How to Write a Compare and Contrast Essay: Guides

How to Write a Compare and Contrast Essay: Guides

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How to Write a Compare and Contrast Essay

July 17 , 2018 , by Patricia Jenkins

How to Write a Compare and Contrast Essay

We often draw an analogy of different subjects in our lives but very rarely do it in a written form. One might say, the university and college are the only places where you share such opinion on the paper. The compare and contrast essay is the common kind of academic assignments with its unique peculiarities. Even if you are great with the spot comparisons, learn more about essay’s structure and requirements before set to writing.

What is Comparison and Contrast Essay?

Comparison and contrast essay may be an independent task or just a part of more large paper. For example, thesis often includes many paragraphs with such elements. An appropriate definition of this kind of paper:

It is the essay in which the student reveals the similarities and differences between two or more things and reinforces his or her findings by arguments.

Professors frequently ask students to compare both abstract notions (such theories, methods or historical periods) and specific things (book characters, personalities, countries, etc.). There are few guidelines to follow during crafting this type of articles.

1. Develop an Argument for the Paper  

Before you start a writing process, you brainstorm your topic and find some outstanding characteristics of two objects. Those things have to be contrasting enough to be compared. The title of your future essay may sound like “Apple vs. Microsoft” or “Differences and similarities in ancient Greek and ancient Egyptian myth”.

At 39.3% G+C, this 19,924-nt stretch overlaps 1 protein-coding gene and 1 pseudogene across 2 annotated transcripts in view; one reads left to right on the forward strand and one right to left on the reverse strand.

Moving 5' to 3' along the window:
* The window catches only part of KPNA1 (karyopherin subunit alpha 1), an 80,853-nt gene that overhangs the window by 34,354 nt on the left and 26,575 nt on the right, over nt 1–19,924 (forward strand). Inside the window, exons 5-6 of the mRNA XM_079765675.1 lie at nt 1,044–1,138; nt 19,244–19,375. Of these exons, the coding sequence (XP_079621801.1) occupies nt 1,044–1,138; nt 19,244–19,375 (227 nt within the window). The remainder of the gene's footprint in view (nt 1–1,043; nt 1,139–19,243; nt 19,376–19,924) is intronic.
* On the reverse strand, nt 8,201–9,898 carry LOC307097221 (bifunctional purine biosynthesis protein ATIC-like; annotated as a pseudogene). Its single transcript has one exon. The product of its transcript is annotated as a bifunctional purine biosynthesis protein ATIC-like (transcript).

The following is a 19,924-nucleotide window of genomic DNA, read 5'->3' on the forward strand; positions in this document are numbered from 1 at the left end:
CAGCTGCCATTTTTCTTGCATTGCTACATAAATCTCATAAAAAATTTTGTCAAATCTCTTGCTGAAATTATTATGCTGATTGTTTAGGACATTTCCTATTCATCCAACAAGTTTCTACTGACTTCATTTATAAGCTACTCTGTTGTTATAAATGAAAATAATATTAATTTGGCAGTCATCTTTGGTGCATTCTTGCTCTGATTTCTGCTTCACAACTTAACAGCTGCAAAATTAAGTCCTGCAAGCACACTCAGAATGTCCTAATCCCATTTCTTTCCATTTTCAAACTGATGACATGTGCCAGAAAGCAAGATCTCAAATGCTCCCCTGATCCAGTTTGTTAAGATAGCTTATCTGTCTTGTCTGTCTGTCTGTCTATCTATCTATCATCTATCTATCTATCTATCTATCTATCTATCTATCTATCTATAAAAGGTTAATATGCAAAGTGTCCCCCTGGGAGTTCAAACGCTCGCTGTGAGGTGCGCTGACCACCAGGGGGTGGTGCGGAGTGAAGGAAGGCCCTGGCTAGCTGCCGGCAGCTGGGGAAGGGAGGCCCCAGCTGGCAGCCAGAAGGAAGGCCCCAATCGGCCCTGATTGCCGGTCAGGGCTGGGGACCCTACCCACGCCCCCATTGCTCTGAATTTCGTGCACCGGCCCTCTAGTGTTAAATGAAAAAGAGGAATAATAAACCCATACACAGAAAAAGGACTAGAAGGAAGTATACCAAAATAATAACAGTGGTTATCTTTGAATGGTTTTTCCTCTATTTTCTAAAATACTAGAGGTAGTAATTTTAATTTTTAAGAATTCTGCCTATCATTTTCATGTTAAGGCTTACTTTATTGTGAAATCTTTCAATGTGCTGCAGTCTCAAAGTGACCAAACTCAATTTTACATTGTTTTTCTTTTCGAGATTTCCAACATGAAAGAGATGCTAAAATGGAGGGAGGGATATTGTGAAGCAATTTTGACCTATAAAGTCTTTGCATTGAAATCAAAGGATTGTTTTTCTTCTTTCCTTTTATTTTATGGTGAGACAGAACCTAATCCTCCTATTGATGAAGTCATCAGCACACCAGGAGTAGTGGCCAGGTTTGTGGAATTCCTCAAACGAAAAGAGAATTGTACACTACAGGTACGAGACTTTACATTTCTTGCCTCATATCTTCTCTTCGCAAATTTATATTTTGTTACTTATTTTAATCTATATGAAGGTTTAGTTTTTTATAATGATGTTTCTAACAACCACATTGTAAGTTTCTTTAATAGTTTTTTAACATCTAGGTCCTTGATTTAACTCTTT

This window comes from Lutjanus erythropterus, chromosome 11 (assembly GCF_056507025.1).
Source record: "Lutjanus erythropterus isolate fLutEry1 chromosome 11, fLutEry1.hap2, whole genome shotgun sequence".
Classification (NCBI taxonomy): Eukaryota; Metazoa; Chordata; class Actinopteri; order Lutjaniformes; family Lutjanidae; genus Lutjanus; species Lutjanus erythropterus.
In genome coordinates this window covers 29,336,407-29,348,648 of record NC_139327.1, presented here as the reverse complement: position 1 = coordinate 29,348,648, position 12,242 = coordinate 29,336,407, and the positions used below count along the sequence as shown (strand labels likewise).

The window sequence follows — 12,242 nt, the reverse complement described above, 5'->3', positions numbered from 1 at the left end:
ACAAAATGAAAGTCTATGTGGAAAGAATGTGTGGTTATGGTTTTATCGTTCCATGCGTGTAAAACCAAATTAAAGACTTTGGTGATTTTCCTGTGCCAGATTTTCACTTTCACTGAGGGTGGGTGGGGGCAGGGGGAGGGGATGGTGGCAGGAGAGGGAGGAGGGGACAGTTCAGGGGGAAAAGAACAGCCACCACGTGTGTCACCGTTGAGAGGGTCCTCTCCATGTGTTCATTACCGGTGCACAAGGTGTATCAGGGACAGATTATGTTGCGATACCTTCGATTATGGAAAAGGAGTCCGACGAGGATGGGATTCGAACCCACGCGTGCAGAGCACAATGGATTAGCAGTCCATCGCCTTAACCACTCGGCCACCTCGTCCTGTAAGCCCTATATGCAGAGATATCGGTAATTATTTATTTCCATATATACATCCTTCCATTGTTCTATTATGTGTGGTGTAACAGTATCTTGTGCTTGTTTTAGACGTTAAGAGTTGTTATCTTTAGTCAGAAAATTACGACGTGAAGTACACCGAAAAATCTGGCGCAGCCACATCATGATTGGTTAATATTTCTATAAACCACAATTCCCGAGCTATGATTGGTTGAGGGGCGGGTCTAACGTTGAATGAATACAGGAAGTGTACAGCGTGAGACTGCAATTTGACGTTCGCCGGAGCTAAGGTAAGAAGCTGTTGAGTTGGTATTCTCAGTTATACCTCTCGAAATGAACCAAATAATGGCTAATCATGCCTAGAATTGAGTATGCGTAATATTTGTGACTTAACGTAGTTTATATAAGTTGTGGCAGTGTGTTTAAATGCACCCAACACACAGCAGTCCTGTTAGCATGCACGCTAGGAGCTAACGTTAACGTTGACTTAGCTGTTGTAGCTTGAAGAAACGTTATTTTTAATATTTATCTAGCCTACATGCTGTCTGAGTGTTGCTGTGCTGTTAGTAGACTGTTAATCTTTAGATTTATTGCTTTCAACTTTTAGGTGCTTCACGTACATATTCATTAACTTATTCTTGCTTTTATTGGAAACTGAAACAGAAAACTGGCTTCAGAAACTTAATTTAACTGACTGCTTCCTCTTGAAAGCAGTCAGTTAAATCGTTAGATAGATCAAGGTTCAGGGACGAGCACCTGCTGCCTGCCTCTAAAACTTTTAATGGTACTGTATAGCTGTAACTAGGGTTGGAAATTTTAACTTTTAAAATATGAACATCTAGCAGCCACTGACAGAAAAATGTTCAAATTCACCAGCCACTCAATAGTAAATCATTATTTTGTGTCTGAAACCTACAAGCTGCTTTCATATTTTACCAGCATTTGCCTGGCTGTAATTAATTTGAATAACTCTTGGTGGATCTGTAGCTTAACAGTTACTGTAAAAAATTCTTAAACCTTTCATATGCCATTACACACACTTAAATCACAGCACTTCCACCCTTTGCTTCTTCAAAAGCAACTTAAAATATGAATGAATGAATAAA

You should explain why it is interesting to reflect on these particular objects and pick strong arguments. In the essay, you may prove why Apple, in your opinion, is better than Microsoft. Or, tell how the contrasts of various ancient myths determined the future of each civilization.  

In practice, do not forget to write down the features you found meaningful on the paper. Every thought can be important, so note everything that comes to mind and move on to the next step.

2. Create the Compare and Contrast Essay Structure

The standard template for all essays is a basic scheme Introduction – Main Body – Conclusion. In the introduction, you form a thesis of your essay and present the subject of a further discussion to your audience. This part must be compelling enough to motivate people to read the main body. Therefore, you need to create a hook at the beginning of your article. This can be:

  • interesting fact,
  • personal experience,
  • joke or anecdote,
  • provoking question,
  • bold claim.

Even though the main body usually consists of 3 paragraphs, in some cases you may write more. Here you provide the arguments chosen before and complete a bulk of comparing job.

Contrast Essay Structure

At the end of the research, you conclude all the arguments and repeat your thesis . One paragraph is enough for this part, it shouldn’t be voluminous.

3. Consider the Essentials of Compare and Contrast Essay Format